Advantages: Wow. At first when Vader came out everyone said "blah he is not that good." On paper, yes he is not that good; statistics wise, he is awful. You are paying 10 build for an 8/8 character. That is not a good ratio. Then you factor in the Intercept ability. Wow. Intercept is a powerful ability. I am not going to get into it too much since it has been discussed on this site before, but I just want to say that having a fully stacked Vader is like having an extra Tyrannus' Gift in hand each turn. For three Force you are essentially taking away an attack and then evading two damage (the equivalent of four dice rolls, two being hits). Vader is a great "guardian" for your other characters. These two abilities combined with 8 health should keep him around (and annoying) for a long time. If you team him up with Maul or Jango, you are getting a great defender to those other two. If you team him up with Tyrannus, you are able to use more Force to pump his attack power.
There is also the "Anakin Factor." This comes into play when Vader and Anakin are in the Arena at the same time. A bidding war takes place between Force and build (full rules can be found HERE) to see whose character stays. Getting rid of Anakin is a great use of Vader, but again, you must realize that the Light Side can do the same thing to you. This is a double-edged sword, and must be treated as such.
Basically, Vader is not a great character on his own, and cannot be evaluated based on this, but as a backup/control character he is great. So when using him you have to keep that in mind, is it worth all that build to simply get a backup character? I say YES!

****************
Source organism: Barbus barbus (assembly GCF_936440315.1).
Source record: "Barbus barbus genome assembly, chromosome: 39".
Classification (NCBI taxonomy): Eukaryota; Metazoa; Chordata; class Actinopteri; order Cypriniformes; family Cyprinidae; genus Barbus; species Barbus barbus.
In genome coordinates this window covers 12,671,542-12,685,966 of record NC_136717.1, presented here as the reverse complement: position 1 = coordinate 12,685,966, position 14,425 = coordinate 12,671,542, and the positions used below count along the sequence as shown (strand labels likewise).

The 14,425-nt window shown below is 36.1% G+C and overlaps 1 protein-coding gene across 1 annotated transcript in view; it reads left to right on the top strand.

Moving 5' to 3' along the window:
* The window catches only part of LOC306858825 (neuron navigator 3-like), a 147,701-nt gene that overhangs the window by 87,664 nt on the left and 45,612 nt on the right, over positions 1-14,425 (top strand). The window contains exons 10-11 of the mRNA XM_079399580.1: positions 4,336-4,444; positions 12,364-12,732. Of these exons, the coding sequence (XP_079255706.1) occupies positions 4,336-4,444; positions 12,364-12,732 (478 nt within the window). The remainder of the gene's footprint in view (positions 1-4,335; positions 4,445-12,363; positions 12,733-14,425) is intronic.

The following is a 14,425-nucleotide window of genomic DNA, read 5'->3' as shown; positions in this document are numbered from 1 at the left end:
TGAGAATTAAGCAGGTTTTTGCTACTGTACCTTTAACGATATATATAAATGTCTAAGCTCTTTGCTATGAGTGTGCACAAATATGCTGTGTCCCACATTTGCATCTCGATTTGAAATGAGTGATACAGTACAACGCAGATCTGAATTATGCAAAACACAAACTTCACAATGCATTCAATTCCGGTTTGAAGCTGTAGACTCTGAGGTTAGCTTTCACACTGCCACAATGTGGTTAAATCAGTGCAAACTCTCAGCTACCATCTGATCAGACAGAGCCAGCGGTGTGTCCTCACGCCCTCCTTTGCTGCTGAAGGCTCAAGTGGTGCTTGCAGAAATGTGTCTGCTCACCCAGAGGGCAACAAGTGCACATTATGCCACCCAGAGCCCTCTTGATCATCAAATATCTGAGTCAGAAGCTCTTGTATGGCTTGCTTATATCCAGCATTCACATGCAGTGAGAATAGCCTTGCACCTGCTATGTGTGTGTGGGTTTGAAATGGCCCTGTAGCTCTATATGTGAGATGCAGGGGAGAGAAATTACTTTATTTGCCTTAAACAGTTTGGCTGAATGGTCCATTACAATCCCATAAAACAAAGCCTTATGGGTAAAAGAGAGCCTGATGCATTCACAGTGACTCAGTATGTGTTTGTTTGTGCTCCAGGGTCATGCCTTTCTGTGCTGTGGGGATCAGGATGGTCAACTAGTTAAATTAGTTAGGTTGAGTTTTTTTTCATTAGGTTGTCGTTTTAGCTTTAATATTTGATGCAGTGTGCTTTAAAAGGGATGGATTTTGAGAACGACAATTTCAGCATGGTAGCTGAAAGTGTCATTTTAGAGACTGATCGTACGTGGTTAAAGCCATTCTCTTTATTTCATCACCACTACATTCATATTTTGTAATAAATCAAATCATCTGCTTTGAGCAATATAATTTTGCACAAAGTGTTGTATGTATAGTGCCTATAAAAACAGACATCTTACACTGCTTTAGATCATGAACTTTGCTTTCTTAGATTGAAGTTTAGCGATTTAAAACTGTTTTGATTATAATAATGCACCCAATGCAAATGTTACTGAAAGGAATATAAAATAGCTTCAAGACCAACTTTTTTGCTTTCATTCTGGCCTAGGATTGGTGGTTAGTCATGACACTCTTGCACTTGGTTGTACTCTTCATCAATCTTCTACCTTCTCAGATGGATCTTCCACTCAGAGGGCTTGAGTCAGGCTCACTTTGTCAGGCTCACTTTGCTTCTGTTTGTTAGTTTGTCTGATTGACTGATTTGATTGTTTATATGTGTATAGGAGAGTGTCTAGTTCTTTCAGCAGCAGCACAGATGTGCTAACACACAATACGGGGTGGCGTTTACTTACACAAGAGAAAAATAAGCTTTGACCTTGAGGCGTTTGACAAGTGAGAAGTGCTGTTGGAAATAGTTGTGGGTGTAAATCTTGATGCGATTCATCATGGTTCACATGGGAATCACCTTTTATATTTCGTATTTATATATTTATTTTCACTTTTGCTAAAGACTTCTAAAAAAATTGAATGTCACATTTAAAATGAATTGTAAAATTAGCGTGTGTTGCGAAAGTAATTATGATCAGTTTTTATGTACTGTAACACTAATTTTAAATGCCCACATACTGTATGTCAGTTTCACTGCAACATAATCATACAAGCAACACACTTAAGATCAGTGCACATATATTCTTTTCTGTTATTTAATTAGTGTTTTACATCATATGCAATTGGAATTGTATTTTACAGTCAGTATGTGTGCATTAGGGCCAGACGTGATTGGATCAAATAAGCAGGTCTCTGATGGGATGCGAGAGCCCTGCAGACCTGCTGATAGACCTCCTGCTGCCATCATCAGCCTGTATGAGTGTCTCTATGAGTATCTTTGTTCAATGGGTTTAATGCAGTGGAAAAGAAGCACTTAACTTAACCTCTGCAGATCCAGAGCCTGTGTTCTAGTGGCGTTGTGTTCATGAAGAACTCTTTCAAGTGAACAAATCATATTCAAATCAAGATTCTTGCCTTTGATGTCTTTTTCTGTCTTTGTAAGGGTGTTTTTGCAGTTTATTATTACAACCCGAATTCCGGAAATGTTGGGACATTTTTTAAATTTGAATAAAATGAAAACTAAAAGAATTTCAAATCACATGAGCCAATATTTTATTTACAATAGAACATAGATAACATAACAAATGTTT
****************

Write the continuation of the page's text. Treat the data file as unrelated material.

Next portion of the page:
Disadvantages: Unfortunately, this is a long list. First are his aforementioned statistics. 10 Build for a character with eight power and eight health is not great at all. If he is your heavy hitter in the character arena, chances are you are going to lose. There is also the factor of his secondary "retreat ability." Has anyone ever used this? I know I have not. Even you are facing non-Jedi characters (which is rare enough to begin with) do you really want to be spending upwards of three to six Force to get rid of them? Then there is the "Anakin Factor," as described above. When Vader was first released everyone said "oh I will just put one in my deck and contest Anakin, since Vader costs more I will win." That turned out not to be the case. Even if you have a fully stacked Vader vs. a fully stacked Anakin, you will be even on build points (10). Yes the Dark Side wins ties, so on the surface it appears that this is a good thing for the Dark Side. You have to remember that what the Light Side does best is gain extra Force through its cards. This can come back to haunt you.